A Le Mans start variation called a "land rush start" is used at short course off-road races at Crandon International Off-Road Raceway where the vehicles start lined up side-by-side on a wide part of the track. The "land rush start" is based on the 1970 24 Hours of Le Mans start, and is used in historic races at Le Mans in some situations.[7] However, unlike the true Le Mans start, engines are already running and the drivers are already sitting behind the wheel, wearing their safety belts, when the starting signal is displayed.[citation needed]

A second variation is used in the Australian GT Championship invitational Highlands 101 at Highlands Motorsports Park in New Zealand. It integrates both the Le Mans start and the Land Rush start. The drivers are behind the wheel already, but the co-drivers are equipped with flags approximately 250 metres (0.25 km; 820 ft) from their cars on the entrance to pit lane. At the signal, the co-drivers run the 250 metres (0.25 km; 0.16 mi) and hand over a flag that signals to their team the car is cleared to start. The driver then starts the car.[citation needed]

Safety and precautions

The alternative to a standing start is a rolling start. Standing starts are often deemed safer in Formula sports, due to the higher acceleration speeds, which could cause problems if a rolling start were used, based on the speed of the safety car and regulations regarding the start (some forms of motorsport are strict on when cars may accelerate after the safety car enters pit lane—some do not permit acceleration until the cars are near the start line at starter's orders). A standing start can cause problems, however, such as stalled cars being hit by the driver who starts behind them on the grid. One example of that was the 2007 Champ Car Mont-Tremblant, where multiple cars stalled on the start, resulting in a safety car. Motorsports using standing starts usually penalize drivers who "jump the start" by moving before the lights are extinguished.[citation needed]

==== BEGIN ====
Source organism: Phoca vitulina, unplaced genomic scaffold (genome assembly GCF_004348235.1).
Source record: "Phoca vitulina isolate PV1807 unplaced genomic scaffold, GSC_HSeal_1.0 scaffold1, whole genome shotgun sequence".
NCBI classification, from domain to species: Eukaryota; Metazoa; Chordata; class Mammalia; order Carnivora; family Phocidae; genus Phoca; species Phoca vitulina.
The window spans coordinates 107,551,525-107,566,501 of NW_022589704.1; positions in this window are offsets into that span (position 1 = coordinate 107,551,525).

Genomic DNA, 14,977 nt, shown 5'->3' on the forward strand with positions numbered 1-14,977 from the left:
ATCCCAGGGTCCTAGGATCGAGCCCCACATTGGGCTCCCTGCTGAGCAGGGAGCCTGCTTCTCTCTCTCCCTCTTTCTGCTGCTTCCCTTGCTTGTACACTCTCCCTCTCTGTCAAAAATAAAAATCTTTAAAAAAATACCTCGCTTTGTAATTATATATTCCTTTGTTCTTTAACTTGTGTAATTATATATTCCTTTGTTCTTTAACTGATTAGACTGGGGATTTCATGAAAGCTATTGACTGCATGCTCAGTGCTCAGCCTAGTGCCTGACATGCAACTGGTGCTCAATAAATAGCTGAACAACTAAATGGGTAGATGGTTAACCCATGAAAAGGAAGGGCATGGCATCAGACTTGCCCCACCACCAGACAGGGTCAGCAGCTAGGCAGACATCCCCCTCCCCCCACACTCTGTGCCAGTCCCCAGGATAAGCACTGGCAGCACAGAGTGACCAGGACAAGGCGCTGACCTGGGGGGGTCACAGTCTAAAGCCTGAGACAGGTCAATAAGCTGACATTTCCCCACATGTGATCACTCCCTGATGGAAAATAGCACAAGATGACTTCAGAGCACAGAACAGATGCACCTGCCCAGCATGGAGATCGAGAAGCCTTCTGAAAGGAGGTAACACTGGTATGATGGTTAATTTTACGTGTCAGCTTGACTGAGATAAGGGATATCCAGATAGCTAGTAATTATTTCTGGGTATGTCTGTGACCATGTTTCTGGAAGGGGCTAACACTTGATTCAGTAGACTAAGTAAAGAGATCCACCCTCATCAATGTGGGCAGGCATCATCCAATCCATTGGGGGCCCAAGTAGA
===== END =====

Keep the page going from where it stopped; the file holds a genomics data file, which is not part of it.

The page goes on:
References

  1. ^ Glendenning, Mark (July 9, 2013). "IndyCar updates 2013 standing start procedure". Autosport. Retrieved 2013-10-01.
  2. ^ DiZinno, Tony (October 1, 2013). "Grand Prix of Indianapolis set for May 10, 2014 on revised course". NBC Sports. Retrieved 2013-10-01.
  3. ^ Olson, Jeff (December 2, 2014). "IndyCar eliminates standing starts in 2015". USA Today. Retrieved 11 October 2017.
  4. ^ Björklund, Bengt, ed. (October 1962). "Från skilda fronter" [From different fronts]. Illustrerad Motor Sport (in Swedish). No. 10. Lerum, Sweden. p. 30.
  5. ^ "Baltimore Kinetic Sculpture Race 2016 Race Report". Retrieved 13 May 2017.
  6. ^ "IFMAR 1/8th I.C. Track Racing and Technical Rules" (PDF). International Federation of Model Auto Racing. p. 11. Archived from the original (PDF) on 2014-11-01. Retrieved 2014-12-01.
  7. ^ Blumer, Kevin (February 2009). "Land-Rush Start Sets Tone for High-Speed Weekend". Off-Road magazine. Retrieved 2010-03-01.

See also

This page was last edited on 30 May 2018, at 13:58
Basis of this page is in Wikipedia. Text is available under the CC BY-SA 3.0 Unported License. Non-text media are available under their specified licenses. Wikipedia® is a registered trademark of the Wikimedia Foundation, Inc. WIKI 2 is an independent company and has no affiliation with Wikimedia Foundation.